Interrupt routine for it.
'timer' is the number of the timer in the MFP:
0 Timer A
1 Timer B
2 Timer C
3 Timer D
'data' and 'control' are the values that will be given to the
specified timer's data-and control-registers. Have a look at any
MFP 68901 hardware description concerning that.
'vector' is the address of the interrupt routine that belongs to
the specified timer.
The four timers of the MFP are partly used by the system already:
A Reserved for the user
B Horizontal Blank Counter
C 200 Hz system Timer
D RS232 Baudrate-generator
(the vector belonging hereto is free)
Example: move.l pointer,-(sp)
This function enables the user to comfortable use sounds.
'pointer' has to point to a string of sound-commands. These
commands may be used.
These commands are interpreted as register numbers, always to be
followed by a byte that will be loaded in the corresponding
This command is followed by an argument that will be loaded in a
This command must be followed by three arguments. The first one
must be the soundchip register number in which the contents of the
temporary will be copied. The second argument is a values that
complements that value. The command reaches its end when the third
byte (the end criterium) is equal to the contents of the temporary
These commands are always to be followed by one more argument.
When that argument equals zero, sound processing will be cut off.
When it isn't it specifies the number of timerticks (20ms, 50Hz)
that pass until the next sound processing occurs.
Example: move.w config,-(sp)
This function makes it possible to change or read the printer
configuration. When 'config' is -1, the configuration is read,
otherwise 'config' is installed as printer configuration.
The individual bits in 'config' have the following meaning:
0 Matrixprinter (0) or Daisywheel printer (1)
1 Color Printer (0) or Monochrome printer (1)
2 ATARI printer (0) or Epson printer (1)
3 Test mode (0) or Quality mode (1)
4 Centronics port (0) or RS232 port (1)
5 Tractorfeed (0) or Single sheet (1)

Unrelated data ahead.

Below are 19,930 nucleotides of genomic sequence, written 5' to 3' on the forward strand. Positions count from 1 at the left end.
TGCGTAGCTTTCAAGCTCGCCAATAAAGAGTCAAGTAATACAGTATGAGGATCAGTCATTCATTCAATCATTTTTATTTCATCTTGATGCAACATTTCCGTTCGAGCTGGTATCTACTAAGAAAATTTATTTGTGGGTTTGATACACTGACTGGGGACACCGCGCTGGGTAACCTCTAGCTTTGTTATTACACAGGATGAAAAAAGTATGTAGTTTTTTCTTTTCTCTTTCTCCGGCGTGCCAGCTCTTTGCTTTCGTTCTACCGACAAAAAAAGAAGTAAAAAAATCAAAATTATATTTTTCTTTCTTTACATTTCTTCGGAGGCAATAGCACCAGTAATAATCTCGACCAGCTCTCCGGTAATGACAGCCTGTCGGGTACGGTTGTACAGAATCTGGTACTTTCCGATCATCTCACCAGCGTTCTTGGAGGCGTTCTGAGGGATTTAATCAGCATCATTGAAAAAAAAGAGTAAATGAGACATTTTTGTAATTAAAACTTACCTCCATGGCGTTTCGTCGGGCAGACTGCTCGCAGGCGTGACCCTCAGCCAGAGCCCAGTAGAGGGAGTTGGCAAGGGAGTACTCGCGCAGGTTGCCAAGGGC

15 Always 0
Example: move.w #34,-(sp)
This function returns the pointer to a table of vectors that
contains the addresses to certain routines that handle the
keyboard processor. It is built up like this:
long midivec MIDI input
long vkbderr Keyboard error
long vmiderr MIDI error
long statvec IKBD status
long mousevec Mouse-routines
long clockvec Time routines
long joyvec Joystick routines (have a look at
this issue's "Question & Answers
for more information about this)
'midivec' points to a routine that writes MIDI data from the MIDI-
IN (from D0) to the MIDI buffer.
'vkbderr' and 'vmiderr' are called whenever an overflow is
detected from Keyboard-or MIDI-ACIAs.
The other vectors handle packets that come from mouse, joystick,
etc. If you write routines for this, you must watch out that they
end with an RTS and that they don't take more than 1 millisecond
The vectortable is located at $A0E and has the following vectors
Example: move.w repeat,-(sp)
This function enables manipulation of the keyboard-repeat.
'wait' specifies the time that passes before the key is
automatically repeated. The time is based upon the 50 Hz system
'repeat' specifies the time that passes for each repeat.
These two values can be changed from the Control Panel desk
When one of the parameters is set to -1, the corresponding value
is not changed. That way, this function will give the value at the
current moment in one word: bit 0-7 contain the 'repeat' value,
whereas bits 8-15 contain the 'wait' value.
Example: move.l parameter,-(sp)
This function looks very much liek XBIOS function 20 (scrdmp), but
this one expects a parameterlist. 'parameter' is the address of
that parameterlist, that is built up like this:
long blkprt Address of screen-RAM
int width Screen width
int height Screen height
int scrres Screen resolution (1,2 or 3)
int dstres Printer resolution (1 or 2)
long colpal Address of the color palette
int type Printer type (0-3)
int port Printer Port (0=Centronics,1=RS232)
long masks Pointer to half-tone mask
Example: move.w #36,-(sp)
This function can be used to synchronize graphics with wvbl of
the screen. It just waits until wvbl has occured.
Example: move.l address,-(sp)
This function may be used to execute the routine at 'address' in
Supervisor Mode of the 68000.
Example: move.w #39,-(sp)
This function turns of AES, as long as it's not in ROM.
That was it for today, folks. I've told you all I know about XBIOS
functions. I hope you will write to us if you have experienced
specific things with XBIOS functions, or if you have succesfully
used some rare XBIOS functions in GfA Basic using the XBIOS
command. Our address: ST NEWS, Kievitstraat 50, 5702 LE, Helmond,
The text of the articles is identical to the originals like they appeared in old ST NEWS issues. Please take into consideration that the author(s) was (were) a lot younger and less responsible back then. So bad jokes, bad English, youthful arrogance, insults, bravura, over-crediting and tastelessness should be taken with at least a grain of salt. Any contact and/or payment information, as well as deadlines/release dates of any kind should be regarded as outdated. Due to the fact that these pages are not actually contained in an Atari executable here, references to scroll texts, featured demo screens and hidden articles may also be irrelevant.